So, the financial statements have not been drawn up to suit you. Why, then, would you rely on them?
Should you still choose to do so, here is where the $629K donations went:
This is the only information about where the cash went on operating activities (with last year in the second column):
Resources consumed (i.e. accrual)
The accrual section of the Report is an unordered and incorrectly classified list, but here are the items that made double figures:
Salaries & Wages 260K
Kununurra Broadcast Facility 182K
Promotion & Advertising 95K
Depreciation of Fixed Assets 90K
Partnership Support 66K
Travel Expenses 36K
Legal & Professional Fees 16K
Genesis Project 15K
- Neither ‘Partnership Support’ nor ‘Genesis Project’ are explained.
- There’s an expense account ‘Missionary medical costs’, so presumably the missionaries are employees?
Reach Beyond acknowledges the need for reports on the effectiveness of its broadcast programs:
Anecdotal reports of changed lives are given in the News section of the website, but no systematic study of effectiveness or impact was found
Please contact me if you need a more in-depth review.
- http://tedsherwood.com/reach-beyond-charity-review/ ↑
- https://missionsinterlink.org.au/about/ ↑
- Focus on the nature of the charity’s work, its beneficiaries and the impact the charity is having in the community.Is it clear what the charity is trying to achieve and how its activities work towards its objectives?Would you like to spend your money, or time if volunteering, to support these objectives?
- Although Reach Beyond is a company, it has met the requirements to register without ‘Ltd’/’Limited’ on the end of its name. (This renders the registered business name unnecessary.) ↑
- https://www.reachbeyond.org.au/new-b18-broadcast-schedule/ ↑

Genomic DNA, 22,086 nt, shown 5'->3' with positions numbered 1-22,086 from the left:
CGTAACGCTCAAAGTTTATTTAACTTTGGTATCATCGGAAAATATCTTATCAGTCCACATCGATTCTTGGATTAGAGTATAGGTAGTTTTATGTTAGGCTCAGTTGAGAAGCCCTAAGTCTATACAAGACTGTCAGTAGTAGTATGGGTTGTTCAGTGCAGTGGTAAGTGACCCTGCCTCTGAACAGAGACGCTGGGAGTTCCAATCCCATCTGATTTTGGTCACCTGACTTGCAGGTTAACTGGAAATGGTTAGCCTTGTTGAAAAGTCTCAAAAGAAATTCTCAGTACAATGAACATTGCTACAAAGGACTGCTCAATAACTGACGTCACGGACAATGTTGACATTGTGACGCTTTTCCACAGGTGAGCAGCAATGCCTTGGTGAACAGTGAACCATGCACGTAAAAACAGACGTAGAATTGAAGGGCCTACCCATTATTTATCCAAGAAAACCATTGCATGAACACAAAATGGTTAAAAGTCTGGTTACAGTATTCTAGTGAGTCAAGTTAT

- The AIS 2018 description, contrary to what the ACNC expects, is not particularly about 2018, and the ‘Annual Report’ on the Register is the same report as the Financial Report 2018. ↑
- ‘When Helping Hurts by Brian Fikkert and Steve Corbett says this about sharing the Gospel: ‘A host of contextual issues determine the best manner and the appropriate time to present the gospel verbally, particularly in militant Muslim or Hindu settings. But without such a presentation, it is not possible for people to be personally transformed in all their relationships, which is what poverty alleviation is all about [Kindle Locations 1262-1264, Moody Publishers]. ↑
- From Objective of General Purpose Financial Reporting (SAC2), www.aasb.gov.au ↑ ↑
- The website shows the same people. ↑
- The board is accountable to the members. There were 96 members at 30 June 2018. ↑
- Although this level of disclosure may be compliant with the letter of the applicable Accounting Standard ( AASB 107), it is not consistent with either the intent of the Standard and paragraphs 14 and 19, or what is reasonable to expect from a major Christ-led charity that is reporting a true and fair view. ↑
- There are other issues with the statements, for example, $2.72 million of unidentified ‘Plant & Equipment’, ‘Leasehold Improvements’ on an unspecified property, the unexplained $362K ‘IBF Development’, the unexplained ‘Support Payable’, the unexplained ‘Farm Receipts’, and a negative figure for ‘Employee Entitlements’ expense. ↑
- The majority of the depreciation is on a class of Property, Plant & Equipment called ‘Plant & Equipment’. This asset is unidentified – as are ‘Leasehold improvements’ and ‘IBF Development’.↑
- Unfortunately, the ACNC appears to have removed this article: ↑
- Reach Beyond receives ‘regular reports of the effectiveness of [its] broadcasts from [its] partners’ [Directors’ Report, Financial Report 2018, page 2]. ↑